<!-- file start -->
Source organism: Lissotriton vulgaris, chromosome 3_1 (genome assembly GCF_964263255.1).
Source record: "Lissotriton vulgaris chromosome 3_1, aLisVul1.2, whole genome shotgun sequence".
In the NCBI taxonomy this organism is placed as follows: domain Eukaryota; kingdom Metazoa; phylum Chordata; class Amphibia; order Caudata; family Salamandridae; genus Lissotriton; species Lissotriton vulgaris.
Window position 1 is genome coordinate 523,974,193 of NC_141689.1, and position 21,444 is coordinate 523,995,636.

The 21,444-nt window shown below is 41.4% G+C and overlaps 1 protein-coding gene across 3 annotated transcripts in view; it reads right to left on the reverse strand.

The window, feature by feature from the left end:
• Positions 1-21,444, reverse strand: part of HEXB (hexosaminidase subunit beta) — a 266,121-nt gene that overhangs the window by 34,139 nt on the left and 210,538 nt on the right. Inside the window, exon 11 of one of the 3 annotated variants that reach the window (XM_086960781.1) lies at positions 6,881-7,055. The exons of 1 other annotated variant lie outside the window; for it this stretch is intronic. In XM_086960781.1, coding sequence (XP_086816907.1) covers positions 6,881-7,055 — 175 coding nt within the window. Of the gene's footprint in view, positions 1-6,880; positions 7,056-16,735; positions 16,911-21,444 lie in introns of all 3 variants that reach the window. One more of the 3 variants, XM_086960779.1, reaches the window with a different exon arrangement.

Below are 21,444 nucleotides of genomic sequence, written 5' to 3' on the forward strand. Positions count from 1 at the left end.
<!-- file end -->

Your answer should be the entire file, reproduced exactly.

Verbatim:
Source organism: Lissotriton vulgaris, chromosome 3_1 (genome assembly GCF_964263255.1).
Source record: "Lissotriton vulgaris chromosome 3_1, aLisVul1.2, whole genome shotgun sequence".
In the NCBI taxonomy this organism is placed as follows: domain Eukaryota; kingdom Metazoa; phylum Chordata; class Amphibia; order Caudata; family Salamandridae; genus Lissotriton; species Lissotriton vulgaris.
Window position 1 is genome coordinate 523,974,193 of NC_141689.1, and position 21,444 is coordinate 523,995,636.

The 21,444-nt window shown below is 41.4% G+C and overlaps 1 protein-coding gene across 3 annotated transcripts in view; it reads right to left on the reverse strand.

The window, feature by feature from the left end:
• Positions 1-21,444, reverse strand: part of HEXB (hexosaminidase subunit beta) — a 266,121-nt gene that overhangs the window by 34,139 nt on the left and 210,538 nt on the right. Inside the window, exon 11 of one of the 3 annotated variants that reach the window (XM_086960781.1) lies at positions 6,881-7,055. The exons of 1 other annotated variant lie outside the window; for it this stretch is intronic. In XM_086960781.1, coding sequence (XP_086816907.1) covers positions 6,881-7,055 — 175 coding nt within the window. Of the gene's footprint in view, positions 1-6,880; positions 7,056-16,735; positions 16,911-21,444 lie in introns of all 3 variants that reach the window. One more of the 3 variants, XM_086960779.1, reaches the window with a different exon arrangement.

Below are 21,444 nucleotides of genomic sequence, written 5' to 3' on the forward strand. Positions count from 1 at the left end.